This review was originally written for In the Mouth of Dorkness, some time ago. I was diving back into classic science fiction after a fair stretch of not reading much fiction at all.
Andre Norton (aka Alice Mary Norton) is among the great Golden Age Science Fiction writers. Though her later work transitioned into a sort of Cat Fancy/Fantasy thread, her early work is essential stuff. This tale is of a young-seeming man with a shrouded past, working in a gambling hall. When things go wrong, he ends up shanghaied and forced into labor on an ice planet. From there, conflict, adventure, political intrigue, and galactic revelations.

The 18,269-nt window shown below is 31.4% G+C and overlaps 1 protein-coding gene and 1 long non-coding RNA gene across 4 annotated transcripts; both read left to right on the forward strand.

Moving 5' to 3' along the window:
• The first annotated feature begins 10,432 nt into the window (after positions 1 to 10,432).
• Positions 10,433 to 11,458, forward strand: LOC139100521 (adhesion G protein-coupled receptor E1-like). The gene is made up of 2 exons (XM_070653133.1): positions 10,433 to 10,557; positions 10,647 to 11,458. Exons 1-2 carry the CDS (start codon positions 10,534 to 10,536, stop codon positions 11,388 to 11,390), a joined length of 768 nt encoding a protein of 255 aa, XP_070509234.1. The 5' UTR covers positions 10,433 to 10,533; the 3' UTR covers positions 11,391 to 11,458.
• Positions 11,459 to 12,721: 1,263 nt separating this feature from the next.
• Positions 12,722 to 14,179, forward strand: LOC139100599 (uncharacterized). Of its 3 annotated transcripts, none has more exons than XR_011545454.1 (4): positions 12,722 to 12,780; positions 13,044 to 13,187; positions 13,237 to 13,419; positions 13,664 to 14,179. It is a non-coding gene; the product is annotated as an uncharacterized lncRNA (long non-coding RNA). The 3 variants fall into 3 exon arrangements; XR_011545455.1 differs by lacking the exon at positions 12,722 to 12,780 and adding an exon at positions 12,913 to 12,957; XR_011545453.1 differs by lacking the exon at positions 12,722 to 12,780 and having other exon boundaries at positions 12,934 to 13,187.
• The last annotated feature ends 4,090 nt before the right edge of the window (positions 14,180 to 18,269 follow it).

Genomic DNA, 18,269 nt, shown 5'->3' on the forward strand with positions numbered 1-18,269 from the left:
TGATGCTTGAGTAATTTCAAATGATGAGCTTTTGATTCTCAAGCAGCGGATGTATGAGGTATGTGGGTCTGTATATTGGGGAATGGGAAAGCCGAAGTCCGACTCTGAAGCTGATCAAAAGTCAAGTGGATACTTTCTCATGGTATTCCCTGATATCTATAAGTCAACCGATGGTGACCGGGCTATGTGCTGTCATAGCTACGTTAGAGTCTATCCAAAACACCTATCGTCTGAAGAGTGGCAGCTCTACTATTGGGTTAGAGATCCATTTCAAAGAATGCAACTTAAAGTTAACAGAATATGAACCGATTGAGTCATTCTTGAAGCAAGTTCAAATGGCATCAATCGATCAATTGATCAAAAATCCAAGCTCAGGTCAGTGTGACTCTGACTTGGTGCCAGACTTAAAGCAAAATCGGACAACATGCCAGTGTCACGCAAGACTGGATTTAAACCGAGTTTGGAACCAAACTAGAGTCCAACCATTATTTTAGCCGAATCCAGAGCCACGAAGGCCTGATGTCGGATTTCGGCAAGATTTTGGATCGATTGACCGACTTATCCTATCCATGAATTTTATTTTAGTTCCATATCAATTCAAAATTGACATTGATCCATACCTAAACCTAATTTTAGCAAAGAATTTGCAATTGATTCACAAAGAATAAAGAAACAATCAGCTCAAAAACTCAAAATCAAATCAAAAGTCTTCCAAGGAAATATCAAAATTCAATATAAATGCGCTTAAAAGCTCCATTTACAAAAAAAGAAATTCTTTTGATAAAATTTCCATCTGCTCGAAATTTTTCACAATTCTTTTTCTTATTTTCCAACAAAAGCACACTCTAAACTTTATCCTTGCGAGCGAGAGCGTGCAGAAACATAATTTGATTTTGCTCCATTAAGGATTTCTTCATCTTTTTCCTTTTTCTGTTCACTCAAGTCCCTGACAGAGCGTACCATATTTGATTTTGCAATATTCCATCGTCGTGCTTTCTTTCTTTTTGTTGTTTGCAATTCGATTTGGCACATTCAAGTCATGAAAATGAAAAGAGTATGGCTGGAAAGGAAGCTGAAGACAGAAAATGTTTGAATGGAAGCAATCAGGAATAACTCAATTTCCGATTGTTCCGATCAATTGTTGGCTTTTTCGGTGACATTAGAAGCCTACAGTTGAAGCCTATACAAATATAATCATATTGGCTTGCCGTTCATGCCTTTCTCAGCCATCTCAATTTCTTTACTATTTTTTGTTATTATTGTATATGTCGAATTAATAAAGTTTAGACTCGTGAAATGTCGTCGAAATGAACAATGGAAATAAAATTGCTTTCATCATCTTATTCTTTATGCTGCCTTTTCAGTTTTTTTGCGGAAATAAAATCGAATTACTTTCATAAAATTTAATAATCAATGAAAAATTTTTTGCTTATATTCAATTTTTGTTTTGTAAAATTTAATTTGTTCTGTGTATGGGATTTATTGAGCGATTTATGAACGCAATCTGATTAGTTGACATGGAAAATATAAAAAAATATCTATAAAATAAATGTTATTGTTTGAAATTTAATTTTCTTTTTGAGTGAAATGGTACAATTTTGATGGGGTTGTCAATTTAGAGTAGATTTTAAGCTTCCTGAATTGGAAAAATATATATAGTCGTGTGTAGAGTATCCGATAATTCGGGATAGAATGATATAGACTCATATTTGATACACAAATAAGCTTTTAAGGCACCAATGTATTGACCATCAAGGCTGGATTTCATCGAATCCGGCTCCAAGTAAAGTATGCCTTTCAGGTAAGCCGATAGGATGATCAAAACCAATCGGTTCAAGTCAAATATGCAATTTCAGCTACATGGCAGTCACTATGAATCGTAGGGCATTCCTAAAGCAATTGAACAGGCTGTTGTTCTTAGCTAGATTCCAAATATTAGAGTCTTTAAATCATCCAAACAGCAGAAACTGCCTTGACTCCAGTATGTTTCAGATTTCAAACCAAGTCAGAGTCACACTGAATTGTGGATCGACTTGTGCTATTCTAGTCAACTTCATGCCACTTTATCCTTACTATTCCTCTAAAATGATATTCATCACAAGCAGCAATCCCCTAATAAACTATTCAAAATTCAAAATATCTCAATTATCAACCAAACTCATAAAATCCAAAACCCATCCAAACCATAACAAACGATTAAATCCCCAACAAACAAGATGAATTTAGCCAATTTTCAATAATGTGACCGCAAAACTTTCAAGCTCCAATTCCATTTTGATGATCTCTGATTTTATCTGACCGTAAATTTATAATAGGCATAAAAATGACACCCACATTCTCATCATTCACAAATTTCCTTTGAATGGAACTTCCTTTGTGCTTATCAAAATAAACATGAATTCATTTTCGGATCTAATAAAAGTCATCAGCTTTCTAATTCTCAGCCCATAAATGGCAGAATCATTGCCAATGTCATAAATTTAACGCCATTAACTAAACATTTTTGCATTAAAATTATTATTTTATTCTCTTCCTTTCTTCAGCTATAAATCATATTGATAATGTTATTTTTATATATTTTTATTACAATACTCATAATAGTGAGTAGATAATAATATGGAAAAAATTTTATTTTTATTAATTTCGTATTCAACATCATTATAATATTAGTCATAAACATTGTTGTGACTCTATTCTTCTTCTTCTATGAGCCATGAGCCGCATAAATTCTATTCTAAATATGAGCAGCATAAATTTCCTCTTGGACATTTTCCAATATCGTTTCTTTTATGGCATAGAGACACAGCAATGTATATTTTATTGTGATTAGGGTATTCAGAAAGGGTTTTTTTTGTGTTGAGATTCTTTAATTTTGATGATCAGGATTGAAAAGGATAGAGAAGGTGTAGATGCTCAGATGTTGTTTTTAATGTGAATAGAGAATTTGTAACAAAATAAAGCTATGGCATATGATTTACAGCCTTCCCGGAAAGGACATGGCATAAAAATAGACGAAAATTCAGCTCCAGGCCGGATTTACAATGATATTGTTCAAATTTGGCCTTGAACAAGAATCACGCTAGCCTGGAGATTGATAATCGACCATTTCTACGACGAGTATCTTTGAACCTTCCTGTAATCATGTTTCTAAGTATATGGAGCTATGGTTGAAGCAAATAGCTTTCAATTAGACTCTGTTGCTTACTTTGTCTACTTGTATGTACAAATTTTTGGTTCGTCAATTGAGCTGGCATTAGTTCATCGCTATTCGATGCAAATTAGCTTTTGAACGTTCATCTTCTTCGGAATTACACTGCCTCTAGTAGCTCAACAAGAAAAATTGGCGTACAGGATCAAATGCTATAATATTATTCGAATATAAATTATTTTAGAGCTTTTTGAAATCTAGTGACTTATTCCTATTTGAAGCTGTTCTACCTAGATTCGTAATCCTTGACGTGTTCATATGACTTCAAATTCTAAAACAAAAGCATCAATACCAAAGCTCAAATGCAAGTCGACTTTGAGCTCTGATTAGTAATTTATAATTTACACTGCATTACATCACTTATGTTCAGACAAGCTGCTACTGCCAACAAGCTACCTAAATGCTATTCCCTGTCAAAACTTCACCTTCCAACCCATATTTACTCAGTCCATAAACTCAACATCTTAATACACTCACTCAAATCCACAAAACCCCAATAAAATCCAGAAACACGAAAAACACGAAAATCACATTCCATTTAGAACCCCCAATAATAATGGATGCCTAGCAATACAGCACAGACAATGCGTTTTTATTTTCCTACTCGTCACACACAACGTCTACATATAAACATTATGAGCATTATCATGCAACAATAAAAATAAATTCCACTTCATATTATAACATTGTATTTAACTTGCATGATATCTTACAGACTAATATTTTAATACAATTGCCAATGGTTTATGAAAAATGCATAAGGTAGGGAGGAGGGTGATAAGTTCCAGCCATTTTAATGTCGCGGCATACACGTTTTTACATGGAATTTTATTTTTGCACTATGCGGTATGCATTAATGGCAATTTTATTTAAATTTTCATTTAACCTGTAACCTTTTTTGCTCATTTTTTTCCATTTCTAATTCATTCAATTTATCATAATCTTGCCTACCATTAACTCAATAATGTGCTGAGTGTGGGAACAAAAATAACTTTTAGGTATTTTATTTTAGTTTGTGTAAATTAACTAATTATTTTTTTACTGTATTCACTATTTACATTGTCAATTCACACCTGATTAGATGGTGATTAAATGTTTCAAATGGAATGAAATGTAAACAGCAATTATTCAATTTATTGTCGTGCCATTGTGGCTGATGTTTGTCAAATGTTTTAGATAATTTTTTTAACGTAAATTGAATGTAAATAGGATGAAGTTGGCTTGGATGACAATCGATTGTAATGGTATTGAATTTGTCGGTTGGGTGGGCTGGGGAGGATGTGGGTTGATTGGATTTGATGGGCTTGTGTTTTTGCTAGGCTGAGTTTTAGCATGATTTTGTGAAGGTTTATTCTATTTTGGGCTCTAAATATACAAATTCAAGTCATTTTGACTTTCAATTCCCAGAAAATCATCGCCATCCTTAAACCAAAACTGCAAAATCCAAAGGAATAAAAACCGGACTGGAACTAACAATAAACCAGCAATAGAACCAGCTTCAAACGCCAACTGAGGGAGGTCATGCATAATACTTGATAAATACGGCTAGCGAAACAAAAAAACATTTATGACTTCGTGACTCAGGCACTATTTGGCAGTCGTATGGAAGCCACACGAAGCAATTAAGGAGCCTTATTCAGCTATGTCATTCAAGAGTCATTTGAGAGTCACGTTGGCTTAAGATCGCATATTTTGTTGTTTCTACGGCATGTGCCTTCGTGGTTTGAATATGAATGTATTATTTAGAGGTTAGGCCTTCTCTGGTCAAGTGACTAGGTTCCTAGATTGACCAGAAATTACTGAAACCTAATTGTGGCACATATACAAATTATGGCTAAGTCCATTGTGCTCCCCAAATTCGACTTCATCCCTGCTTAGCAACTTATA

Going back and reading books from this era (used to be my bread and butter, but I don’t read nearly as much anymore), I’m often taken aback by how modern they feel. In large part, I think this is because movies are always so far behind books, and they’re the cultural output I’m more used to consuming. Settings and styles of books written in the 40s and 50s would not see depiction in film until the 80s, or even 2010s.
I enjoyed the heck out of the book, but it feels like part of a larger whole. The universe feels so fleshed out that when the book is done, I wish to read more stories. Yet, as with many other Golden Age sci-fi books, there is no more. It’s a testament to the skills of the writers, but it’s frustrating, nonetheless. It could be said that a lot of Norton’s science fiction of this era might just take place in a larger, shared universe. But the connections are unclear to me.
For fans of science fiction, Andre Norton is a must and this would be a good introduction.
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